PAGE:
All About Intervertebral Disc Disease
By: MVZ. MSc. Andres Renato Ordoñez
What is Intervertebral Disc Disease?
IVDD is Intervertebral Disc Disease.
All dogs’ discs degenerate with age; they lose water, become more fibrous and sometimes mineralized. VDD is a relatively common degenerative condition affecting all types of dogs, although small breeds and long-backed breeds (such as Dachsunds, Corgis, and Poodles) are more commonly affected. German Shepherds and Dobermans are also predisposed to IVDD
Degeneration of a Dachshund’s discs happens at a much younger age than in dogs with normal length legs. Read more about calcified discs. The two main types of disc disease are known as Hansen Type 1 and Type 2.
In 2013, Rowena Packer and colleagues at the Royal Veterinary College published a paper “How long and low can you get?” which suggested that the longer a dog’s body and the shorter its legs, the more likely it is to suffer from back problems. She also found that dogs that were overweight were more likely to have back problems.
Why Dachshunds have short legs
Man and dog have been working together for a very long time. Archaeologists have found bones that appear to be from domestic dogs dating from 15,000 years ago, but genetic research suggests that the split between the dog and the grey wolf started about 40,000 years ago.
There were about five separate times when the wolf came into the dog’s family tree, but by about 14,000 years ago the dog was probably very much a domestic animal, although they may still have looked a lot like wolves. Indeed, there are some dog breeds around that still look very wolf-like, even today.
About 10,000 years ago a mutation occurred in one puppy that fundamentally changed the shape of this animal and its descendants. This puppy was the ancestor of all the short leg dog breeds to be seen in the world today. This puppy had a duplicate, but somewhat abnormal, copy of a gene that codes for a growth-promoting protein called Fibroblast Growth Factor 4 (also known as FGF4). This growth factor is important in determining when bones stop growing.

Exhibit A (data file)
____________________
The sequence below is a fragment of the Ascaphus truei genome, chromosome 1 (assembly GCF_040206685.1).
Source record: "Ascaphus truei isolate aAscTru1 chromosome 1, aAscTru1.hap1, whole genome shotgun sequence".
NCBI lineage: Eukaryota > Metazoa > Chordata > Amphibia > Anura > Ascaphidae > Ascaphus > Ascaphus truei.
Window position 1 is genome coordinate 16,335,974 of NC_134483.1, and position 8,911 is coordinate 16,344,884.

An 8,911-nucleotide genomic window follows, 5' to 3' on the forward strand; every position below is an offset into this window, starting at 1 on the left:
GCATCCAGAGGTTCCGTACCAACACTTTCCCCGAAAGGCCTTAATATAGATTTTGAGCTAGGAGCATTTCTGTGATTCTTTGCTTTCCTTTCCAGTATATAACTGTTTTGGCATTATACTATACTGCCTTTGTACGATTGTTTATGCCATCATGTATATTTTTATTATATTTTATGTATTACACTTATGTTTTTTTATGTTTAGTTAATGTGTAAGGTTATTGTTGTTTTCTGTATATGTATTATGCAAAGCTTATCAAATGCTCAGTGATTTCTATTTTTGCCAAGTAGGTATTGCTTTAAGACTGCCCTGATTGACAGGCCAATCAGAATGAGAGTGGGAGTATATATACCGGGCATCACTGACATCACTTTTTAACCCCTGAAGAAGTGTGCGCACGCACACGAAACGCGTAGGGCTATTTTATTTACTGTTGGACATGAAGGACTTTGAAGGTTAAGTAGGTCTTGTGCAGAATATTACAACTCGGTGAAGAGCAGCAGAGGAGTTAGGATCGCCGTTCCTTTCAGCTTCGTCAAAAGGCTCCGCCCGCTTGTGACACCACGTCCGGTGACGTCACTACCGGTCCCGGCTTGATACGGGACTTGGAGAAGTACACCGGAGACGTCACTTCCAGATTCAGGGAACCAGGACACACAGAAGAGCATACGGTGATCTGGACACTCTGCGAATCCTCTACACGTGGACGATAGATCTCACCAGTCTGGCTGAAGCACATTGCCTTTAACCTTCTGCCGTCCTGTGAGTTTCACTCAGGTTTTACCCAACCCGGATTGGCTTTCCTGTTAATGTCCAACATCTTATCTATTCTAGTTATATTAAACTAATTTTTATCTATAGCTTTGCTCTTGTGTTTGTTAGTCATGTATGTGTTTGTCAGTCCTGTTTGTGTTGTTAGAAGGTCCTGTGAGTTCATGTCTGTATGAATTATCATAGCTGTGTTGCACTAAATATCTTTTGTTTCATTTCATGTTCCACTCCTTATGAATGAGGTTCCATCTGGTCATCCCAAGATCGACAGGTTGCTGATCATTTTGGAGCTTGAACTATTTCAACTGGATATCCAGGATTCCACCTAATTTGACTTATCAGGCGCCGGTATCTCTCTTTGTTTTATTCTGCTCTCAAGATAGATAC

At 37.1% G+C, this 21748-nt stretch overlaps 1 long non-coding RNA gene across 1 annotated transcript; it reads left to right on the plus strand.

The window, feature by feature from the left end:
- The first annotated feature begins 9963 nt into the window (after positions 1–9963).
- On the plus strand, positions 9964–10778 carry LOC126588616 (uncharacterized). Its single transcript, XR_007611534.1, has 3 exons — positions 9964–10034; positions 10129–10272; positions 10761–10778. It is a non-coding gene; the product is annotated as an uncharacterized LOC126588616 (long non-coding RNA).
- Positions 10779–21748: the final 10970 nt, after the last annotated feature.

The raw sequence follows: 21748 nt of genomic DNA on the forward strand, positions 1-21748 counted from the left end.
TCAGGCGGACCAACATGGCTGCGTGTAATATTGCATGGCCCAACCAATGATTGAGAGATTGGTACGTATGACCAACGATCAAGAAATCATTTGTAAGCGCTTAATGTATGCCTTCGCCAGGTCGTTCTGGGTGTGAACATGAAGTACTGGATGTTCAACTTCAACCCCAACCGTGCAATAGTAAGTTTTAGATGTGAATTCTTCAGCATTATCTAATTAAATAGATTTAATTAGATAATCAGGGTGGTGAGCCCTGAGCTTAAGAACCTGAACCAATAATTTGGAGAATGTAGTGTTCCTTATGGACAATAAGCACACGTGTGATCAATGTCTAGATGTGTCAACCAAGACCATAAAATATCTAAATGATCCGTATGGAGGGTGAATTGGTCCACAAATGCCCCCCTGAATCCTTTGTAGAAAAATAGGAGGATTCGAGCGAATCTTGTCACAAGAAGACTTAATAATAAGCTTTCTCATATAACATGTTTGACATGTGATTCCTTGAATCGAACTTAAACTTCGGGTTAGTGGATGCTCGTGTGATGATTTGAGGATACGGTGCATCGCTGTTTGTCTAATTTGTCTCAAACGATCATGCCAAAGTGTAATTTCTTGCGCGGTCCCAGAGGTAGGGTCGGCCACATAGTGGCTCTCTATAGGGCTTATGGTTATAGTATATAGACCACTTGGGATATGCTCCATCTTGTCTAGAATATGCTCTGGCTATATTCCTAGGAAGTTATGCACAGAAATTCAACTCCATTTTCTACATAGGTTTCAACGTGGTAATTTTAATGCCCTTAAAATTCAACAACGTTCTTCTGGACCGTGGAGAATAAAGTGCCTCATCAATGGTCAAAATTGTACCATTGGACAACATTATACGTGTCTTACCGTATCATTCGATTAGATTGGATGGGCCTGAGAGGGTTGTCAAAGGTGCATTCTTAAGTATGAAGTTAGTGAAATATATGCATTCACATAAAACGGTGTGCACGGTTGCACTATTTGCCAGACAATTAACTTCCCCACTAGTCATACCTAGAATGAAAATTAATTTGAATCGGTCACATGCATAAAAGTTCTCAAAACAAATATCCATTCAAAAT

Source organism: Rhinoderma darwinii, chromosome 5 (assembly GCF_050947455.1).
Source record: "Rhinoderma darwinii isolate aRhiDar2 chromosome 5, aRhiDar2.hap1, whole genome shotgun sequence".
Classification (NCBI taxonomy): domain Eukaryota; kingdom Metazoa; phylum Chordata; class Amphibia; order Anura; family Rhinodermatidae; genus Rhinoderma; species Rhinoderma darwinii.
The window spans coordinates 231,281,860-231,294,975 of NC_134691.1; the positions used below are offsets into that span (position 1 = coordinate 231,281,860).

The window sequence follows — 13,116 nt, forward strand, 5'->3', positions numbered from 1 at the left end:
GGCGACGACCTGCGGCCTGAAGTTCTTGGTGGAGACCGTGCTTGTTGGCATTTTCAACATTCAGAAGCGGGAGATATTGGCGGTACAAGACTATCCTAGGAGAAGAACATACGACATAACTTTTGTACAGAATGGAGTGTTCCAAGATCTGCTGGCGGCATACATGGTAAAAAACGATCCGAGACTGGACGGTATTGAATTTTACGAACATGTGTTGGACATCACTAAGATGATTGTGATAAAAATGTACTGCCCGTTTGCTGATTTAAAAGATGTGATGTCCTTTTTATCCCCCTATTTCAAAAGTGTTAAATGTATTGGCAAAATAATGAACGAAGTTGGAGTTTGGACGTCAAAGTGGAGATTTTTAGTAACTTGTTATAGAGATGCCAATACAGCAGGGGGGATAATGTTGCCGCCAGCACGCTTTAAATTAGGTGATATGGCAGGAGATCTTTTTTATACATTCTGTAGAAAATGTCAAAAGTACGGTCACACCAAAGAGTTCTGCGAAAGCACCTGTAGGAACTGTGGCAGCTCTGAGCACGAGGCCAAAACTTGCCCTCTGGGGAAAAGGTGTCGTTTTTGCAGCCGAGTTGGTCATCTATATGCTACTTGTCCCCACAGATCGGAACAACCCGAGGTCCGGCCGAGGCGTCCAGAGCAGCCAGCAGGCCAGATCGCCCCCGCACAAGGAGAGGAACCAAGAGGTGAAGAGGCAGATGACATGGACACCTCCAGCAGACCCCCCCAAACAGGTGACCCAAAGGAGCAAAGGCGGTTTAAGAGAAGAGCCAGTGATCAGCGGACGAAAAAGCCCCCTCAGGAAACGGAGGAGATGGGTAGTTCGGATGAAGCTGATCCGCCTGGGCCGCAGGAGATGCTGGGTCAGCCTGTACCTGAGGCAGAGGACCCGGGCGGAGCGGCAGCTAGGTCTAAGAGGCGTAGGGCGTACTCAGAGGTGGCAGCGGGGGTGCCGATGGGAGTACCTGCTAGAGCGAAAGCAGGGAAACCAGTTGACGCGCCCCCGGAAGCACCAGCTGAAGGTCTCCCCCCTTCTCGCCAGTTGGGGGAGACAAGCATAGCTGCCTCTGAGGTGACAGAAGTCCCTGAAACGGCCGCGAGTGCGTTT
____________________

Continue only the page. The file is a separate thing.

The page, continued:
The mutation caused a form of dwarfing with short legs but a normal head, chest and body.
If it had been in the wild, the disadvantages of the short legs – smaller, lack of reach and maybe speed – might have proved the end of the dog with the original mutation, although it might just have been lucky. Whatever the situation, it was a parent of at least one litter, and the mutation survived and has been passed down to us.
Dogs had been domesticated for at least 5,000 years when the dwarfing mutation happened, although we don’t, of course, know if the dog with the mutation actually lived with humans. It survived with this abnormality, though (obviously), which may have been due to it being in a ‘domestic’ environment. From the human point of view, dogs with short legs would be useful in getting through dense undergrowth or for chasing game down holes, so there would have been advantages in retaining these dogs for hunting.
Thus, it can be seen that Dachshunds actually haven’t got long backs, they have short legs. They are described as a Chondrodystrophic or Achondroplastic breed.
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